The Los Angeles County Sheriff's Department has been under siege lately, with its operations and practices going back for many years under scrutiny. But there's a side of law enforcement that is rarely talked about. It came to the fore the other day, in the Texas shooting of a cop and several others; as it happened, the constable had gone to the home of an unstable man to serve eviction papers. The man killed him.
I write about a very similar incident in my new book Desert Reckoning: A Town Sheriff, a Mojave Hermit, and the Biggest Manhunt in Modern California History. It's about a beloved deputy in the Antelope Valley - the little-known side of LA County - who was gunned down by a hermit in August of 2003 (nine years ago this month) by a hermit who may have feared eviction. As it turned out, the deputy was looking for someone else he had evicted from the area in the days prior to his visit - and there were additional, underlying reasons for the incident, all of which are explored in my book.
I first wrote about the killing and the manhunt for Rolling Stone; during the two years that I worked on my piece, I came to see a side of law enforcement that is not generally apparent to many civilians. The work of a cop is dangerous. It's one thing to say that but another to see it. Most cops get nervous about domestic violence calls or traffic stops - the deadliest kind of police work. Deputy Stephen Sorensen had volunteered for the position of resident deputy in Lake Los Angeles. That involved patrolling a far-flung area of the Mojave, where if you're in trouble, it might take an hour for back-up to arrive. As it happened, he had a run-in with the hermit Donald Kueck during a highway encounter years before their final clash. It nearly became violent, and strangely, occurred at just about the same time - high noon on a summer day - in the Antelope Valley.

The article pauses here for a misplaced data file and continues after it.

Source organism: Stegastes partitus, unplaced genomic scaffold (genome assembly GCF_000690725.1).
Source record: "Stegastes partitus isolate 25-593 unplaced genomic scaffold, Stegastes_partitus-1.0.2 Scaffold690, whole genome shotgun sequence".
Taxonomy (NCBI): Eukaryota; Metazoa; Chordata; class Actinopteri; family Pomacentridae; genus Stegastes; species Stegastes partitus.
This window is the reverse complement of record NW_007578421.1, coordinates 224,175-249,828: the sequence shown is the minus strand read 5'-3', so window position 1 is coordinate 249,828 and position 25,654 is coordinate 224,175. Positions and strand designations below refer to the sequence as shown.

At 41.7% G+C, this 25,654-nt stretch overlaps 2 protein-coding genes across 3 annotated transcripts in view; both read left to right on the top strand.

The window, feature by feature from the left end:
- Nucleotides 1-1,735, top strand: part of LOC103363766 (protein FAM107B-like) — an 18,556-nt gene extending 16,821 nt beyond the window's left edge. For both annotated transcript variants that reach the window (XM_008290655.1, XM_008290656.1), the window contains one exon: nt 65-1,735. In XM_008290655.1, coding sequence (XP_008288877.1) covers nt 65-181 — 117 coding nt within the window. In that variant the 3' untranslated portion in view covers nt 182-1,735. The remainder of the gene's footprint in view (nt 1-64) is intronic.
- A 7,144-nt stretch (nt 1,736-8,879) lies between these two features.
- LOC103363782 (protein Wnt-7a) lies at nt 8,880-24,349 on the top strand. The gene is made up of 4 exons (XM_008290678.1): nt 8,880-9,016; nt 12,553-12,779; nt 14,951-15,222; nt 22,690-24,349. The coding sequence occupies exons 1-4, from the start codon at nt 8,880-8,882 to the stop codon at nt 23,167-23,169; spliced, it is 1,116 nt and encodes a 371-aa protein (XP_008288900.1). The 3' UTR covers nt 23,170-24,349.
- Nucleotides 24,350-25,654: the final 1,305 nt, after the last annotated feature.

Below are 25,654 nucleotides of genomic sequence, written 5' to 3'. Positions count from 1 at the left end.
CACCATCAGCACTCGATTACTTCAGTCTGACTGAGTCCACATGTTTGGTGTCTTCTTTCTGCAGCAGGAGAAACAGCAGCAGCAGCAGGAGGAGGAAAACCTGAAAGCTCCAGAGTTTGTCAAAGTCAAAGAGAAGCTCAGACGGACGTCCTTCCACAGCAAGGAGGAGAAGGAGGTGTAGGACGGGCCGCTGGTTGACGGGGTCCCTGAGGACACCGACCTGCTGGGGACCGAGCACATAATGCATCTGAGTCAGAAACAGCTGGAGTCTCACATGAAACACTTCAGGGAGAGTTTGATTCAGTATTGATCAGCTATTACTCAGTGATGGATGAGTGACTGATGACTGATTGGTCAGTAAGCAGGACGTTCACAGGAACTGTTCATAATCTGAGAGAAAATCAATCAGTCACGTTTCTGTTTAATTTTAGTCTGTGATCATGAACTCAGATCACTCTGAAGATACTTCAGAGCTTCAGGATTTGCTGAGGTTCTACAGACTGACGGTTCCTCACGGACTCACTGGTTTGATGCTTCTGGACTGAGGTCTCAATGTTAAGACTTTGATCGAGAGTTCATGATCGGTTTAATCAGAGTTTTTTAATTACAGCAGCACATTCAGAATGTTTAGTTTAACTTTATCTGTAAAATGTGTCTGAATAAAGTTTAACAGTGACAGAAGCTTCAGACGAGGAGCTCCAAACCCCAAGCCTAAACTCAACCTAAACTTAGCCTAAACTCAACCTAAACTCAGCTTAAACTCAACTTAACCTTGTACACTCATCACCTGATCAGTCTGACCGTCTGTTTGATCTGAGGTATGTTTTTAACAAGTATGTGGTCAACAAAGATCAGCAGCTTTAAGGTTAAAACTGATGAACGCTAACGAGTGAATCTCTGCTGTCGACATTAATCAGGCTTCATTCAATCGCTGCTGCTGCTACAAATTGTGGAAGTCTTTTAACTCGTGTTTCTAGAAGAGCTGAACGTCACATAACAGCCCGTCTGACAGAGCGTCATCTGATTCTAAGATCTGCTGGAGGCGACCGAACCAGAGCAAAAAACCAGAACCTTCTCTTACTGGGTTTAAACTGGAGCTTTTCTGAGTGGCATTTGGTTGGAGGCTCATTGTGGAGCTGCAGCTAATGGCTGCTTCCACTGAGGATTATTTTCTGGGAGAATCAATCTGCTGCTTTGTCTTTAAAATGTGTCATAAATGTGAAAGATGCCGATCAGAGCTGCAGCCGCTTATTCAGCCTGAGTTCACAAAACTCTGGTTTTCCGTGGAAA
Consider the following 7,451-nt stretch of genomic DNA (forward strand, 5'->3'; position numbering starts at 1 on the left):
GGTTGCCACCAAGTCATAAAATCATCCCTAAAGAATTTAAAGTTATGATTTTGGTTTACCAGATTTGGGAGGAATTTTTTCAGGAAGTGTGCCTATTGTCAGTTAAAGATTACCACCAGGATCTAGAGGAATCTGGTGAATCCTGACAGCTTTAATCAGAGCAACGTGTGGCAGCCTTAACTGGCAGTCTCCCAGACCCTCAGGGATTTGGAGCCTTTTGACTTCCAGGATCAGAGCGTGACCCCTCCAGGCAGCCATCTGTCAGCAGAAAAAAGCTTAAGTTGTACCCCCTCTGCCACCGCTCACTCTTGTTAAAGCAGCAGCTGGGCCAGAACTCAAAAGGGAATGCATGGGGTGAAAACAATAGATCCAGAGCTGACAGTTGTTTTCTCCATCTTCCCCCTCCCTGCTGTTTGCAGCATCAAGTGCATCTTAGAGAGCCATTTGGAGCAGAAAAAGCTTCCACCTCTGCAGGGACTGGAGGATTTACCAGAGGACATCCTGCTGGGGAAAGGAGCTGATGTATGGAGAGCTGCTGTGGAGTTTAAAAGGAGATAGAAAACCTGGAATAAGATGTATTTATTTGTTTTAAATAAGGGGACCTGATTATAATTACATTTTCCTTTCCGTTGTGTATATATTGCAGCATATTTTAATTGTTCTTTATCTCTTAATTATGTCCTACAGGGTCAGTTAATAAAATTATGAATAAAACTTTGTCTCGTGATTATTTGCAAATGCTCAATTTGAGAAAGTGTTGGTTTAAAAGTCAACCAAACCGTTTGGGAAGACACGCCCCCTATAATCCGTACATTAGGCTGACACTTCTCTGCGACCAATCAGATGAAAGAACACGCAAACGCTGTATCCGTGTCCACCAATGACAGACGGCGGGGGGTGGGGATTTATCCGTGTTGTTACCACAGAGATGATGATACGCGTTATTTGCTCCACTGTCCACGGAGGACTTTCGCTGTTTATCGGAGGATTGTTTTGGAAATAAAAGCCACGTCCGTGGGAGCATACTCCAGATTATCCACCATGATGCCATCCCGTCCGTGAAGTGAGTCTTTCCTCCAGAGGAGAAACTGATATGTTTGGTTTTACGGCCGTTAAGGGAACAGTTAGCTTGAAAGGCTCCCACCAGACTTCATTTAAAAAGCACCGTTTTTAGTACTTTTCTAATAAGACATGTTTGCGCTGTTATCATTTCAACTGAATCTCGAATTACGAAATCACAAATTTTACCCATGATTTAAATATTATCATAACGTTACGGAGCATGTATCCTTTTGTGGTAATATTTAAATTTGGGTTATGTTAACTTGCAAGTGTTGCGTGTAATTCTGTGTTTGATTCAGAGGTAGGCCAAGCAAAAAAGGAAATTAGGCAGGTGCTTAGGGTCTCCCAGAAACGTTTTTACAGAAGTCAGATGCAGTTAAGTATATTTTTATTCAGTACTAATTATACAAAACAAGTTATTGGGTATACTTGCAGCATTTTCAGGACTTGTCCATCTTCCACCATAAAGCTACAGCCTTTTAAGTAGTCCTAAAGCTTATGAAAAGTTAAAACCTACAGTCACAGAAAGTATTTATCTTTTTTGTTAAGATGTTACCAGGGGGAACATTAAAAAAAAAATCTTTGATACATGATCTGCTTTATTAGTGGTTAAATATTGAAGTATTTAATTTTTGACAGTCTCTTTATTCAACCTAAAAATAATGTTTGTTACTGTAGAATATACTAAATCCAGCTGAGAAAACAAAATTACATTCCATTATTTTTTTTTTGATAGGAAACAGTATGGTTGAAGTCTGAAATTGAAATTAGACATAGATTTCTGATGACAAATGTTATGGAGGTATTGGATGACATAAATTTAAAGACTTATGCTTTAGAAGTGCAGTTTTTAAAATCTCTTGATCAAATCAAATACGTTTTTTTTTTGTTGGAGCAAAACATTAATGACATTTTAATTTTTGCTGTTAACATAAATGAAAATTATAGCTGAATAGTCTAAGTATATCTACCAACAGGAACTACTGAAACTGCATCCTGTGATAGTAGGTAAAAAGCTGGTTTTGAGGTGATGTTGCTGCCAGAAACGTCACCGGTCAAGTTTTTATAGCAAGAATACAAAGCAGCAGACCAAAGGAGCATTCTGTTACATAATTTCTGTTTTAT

After my magazine piece came out, I spent the next six years working on my book. It continues my long-time desert wanderings, expanding the story of the week-long manhunt and the two main characters, the sheriff and the hermit. In addition, it takes a look at the history of the old commune of Llano; it was near these crumbling ruins that the shoot-out occurred, just outside the trailer where Kueck once tried to build a utopia for one, and not that far from where Sorensen lived and worked, available when anyone had a need.
During my journey into this story, I spent time with several cops who were involved with the hunt for Kueck, a dedicated desert citizen who knew the terrain so well that he managed to outfox a massive, high-tech posse for seven days. One of the cops, veteran homicide detective Mark Lillienfeld, loaned me a book which recounts the history of the Los Angeles County Sheriff's Department. Through that book and others, I learned that Los Angeles - not Deadwood or Tombstone - was the most violent of all frontier outposts, the place where many an outlaw landed as they rolled westward.